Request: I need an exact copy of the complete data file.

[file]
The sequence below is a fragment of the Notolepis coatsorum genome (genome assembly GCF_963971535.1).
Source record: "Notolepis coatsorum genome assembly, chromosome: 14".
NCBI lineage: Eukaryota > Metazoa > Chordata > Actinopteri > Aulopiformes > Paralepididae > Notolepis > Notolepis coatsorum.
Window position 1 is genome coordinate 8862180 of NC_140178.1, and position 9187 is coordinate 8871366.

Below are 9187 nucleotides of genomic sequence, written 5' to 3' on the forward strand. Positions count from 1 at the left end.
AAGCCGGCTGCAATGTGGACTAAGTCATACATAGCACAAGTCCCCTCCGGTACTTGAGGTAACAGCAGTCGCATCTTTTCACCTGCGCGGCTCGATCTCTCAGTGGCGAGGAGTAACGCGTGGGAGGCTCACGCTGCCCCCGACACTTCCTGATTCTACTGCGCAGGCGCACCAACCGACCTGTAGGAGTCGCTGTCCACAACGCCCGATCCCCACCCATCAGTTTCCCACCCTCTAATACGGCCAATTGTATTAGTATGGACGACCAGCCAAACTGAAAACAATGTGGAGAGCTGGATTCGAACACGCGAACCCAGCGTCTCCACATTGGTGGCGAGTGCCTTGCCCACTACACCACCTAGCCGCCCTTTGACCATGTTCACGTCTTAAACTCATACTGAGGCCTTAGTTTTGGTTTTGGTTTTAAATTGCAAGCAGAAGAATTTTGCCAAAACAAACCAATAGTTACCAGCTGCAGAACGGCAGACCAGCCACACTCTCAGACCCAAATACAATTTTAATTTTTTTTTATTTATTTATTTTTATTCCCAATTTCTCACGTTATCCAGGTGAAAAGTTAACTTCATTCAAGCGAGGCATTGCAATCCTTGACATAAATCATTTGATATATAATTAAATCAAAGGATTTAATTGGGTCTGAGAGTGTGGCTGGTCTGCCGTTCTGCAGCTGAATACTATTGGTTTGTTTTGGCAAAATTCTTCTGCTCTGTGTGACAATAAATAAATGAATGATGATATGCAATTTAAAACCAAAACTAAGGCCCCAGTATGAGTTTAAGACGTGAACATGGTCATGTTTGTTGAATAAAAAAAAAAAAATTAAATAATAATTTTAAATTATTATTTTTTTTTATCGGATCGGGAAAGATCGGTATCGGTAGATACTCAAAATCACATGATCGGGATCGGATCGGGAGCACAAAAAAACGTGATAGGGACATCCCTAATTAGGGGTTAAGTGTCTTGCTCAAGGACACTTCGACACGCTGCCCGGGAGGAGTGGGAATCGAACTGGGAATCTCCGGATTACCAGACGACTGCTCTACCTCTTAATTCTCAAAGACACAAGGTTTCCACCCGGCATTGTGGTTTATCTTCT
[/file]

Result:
The sequence below is a fragment of the Notolepis coatsorum genome (genome assembly GCF_963971535.1).
Source record: "Notolepis coatsorum genome assembly, chromosome: 14".
NCBI lineage: Eukaryota > Metazoa > Chordata > Actinopteri > Aulopiformes > Paralepididae > Notolepis > Notolepis coatsorum.
Window position 1 is genome coordinate 8862180 of NC_140178.1, and position 9187 is coordinate 8871366.

Below are 9187 nucleotides of genomic sequence, written 5' to 3' on the forward strand. Positions count from 1 at the left end.
AAGCCGGCTGCAATGTGGACTAAGTCATACATAGCACAAGTCCCCTCCGGTACTTGAGGTAACAGCAGTCGCATCTTTTCACCTGCGCGGCTCGATCTCTCAGTGGCGAGGAGTAACGCGTGGGAGGCTCACGCTGCCCCCGACACTTCCTGATTCTACTGCGCAGGCGCACCAACCGACCTGTAGGAGTCGCTGTCCACAACGCCCGATCCCCACCCATCAGTTTCCCACCCTCTAATACGGCCAATTGTATTAGTATGGACGACCAGCCAAACTGAAAACAATGTGGAGAGCTGGATTCGAACACGCGAACCCAGCGTCTCCACATTGGTGGCGAGTGCCTTGCCCACTACACCACCTAGCCGCCCTTTGACCATGTTCACGTCTTAAACTCATACTGAGGCCTTAGTTTTGGTTTTGGTTTTAAATTGCAAGCAGAAGAATTTTGCCAAAACAAACCAATAGTTACCAGCTGCAGAACGGCAGACCAGCCACACTCTCAGACCCAAATACAATTTTAATTTTTTTTTATTTATTTATTTTTATTCCCAATTTCTCACGTTATCCAGGTGAAAAGTTAACTTCATTCAAGCGAGGCATTGCAATCCTTGACATAAATCATTTGATATATAATTAAATCAAAGGATTTAATTGGGTCTGAGAGTGTGGCTGGTCTGCCGTTCTGCAGCTGAATACTATTGGTTTGTTTTGGCAAAATTCTTCTGCTCTGTGTGACAATAAATAAATGAATGATGATATGCAATTTAAAACCAAAACTAAGGCCCCAGTATGAGTTTAAGACGTGAACATGGTCATGTTTGTTGAATAAAAAAAAAAAAATTAAATAATAATTTTAAATTATTATTTTTTTTTATCGGATCGGGAAAGATCGGTATCGGTAGATACTCAAAATCACATGATCGGGATCGGATCGGGAGCACAAAAAAACGTGATAGGGACATCCCTAATTAGGGGTTAAGTGTCTTGCTCAAGGACACTTCGACACGCTGCCCGGGAGGAGTGGGAATCGAACTGGGAATCTCCGGATTACCAGACGACTGCTCTACCTCTTAATTCTCAAAGACACAAGGTTTCCACCCGGCATTGTGGTTTATCTTCT